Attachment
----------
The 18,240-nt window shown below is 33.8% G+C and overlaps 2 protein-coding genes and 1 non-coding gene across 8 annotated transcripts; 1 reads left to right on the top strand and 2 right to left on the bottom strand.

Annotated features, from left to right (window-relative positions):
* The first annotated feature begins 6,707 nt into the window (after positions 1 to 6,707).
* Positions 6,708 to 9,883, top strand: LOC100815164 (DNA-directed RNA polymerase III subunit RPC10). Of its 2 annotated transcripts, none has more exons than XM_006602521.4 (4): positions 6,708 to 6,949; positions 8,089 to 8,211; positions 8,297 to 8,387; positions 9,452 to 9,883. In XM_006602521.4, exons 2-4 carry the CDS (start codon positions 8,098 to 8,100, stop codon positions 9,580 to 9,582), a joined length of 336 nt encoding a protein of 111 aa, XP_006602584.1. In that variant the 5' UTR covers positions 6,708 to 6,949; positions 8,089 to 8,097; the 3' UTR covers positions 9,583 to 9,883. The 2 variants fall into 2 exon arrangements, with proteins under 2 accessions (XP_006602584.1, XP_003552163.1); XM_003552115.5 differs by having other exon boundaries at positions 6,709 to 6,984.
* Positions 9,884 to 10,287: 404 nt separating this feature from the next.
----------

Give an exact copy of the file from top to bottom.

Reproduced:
The 18,240-nt window shown below is 33.8% G+C and overlaps 2 protein-coding genes and 1 non-coding gene across 8 annotated transcripts; 1 reads left to right on the top strand and 2 right to left on the bottom strand.

Annotated features, from left to right (window-relative positions):
* The first annotated feature begins 6,707 nt into the window (after positions 1 to 6,707).
* Positions 6,708 to 9,883, top strand: LOC100815164 (DNA-directed RNA polymerase III subunit RPC10). Of its 2 annotated transcripts, none has more exons than XM_006602521.4 (4): positions 6,708 to 6,949; positions 8,089 to 8,211; positions 8,297 to 8,387; positions 9,452 to 9,883. In XM_006602521.4, exons 2-4 carry the CDS (start codon positions 8,098 to 8,100, stop codon positions 9,580 to 9,582), a joined length of 336 nt encoding a protein of 111 aa, XP_006602584.1. In that variant the 5' UTR covers positions 6,708 to 6,949; positions 8,089 to 8,097; the 3' UTR covers positions 9,583 to 9,883. The 2 variants fall into 2 exon arrangements, with proteins under 2 accessions (XP_006602584.1, XP_003552163.1); XM_003552115.5 differs by having other exon boundaries at positions 6,709 to 6,984.
* Positions 9,884 to 10,287: 404 nt separating this feature from the next.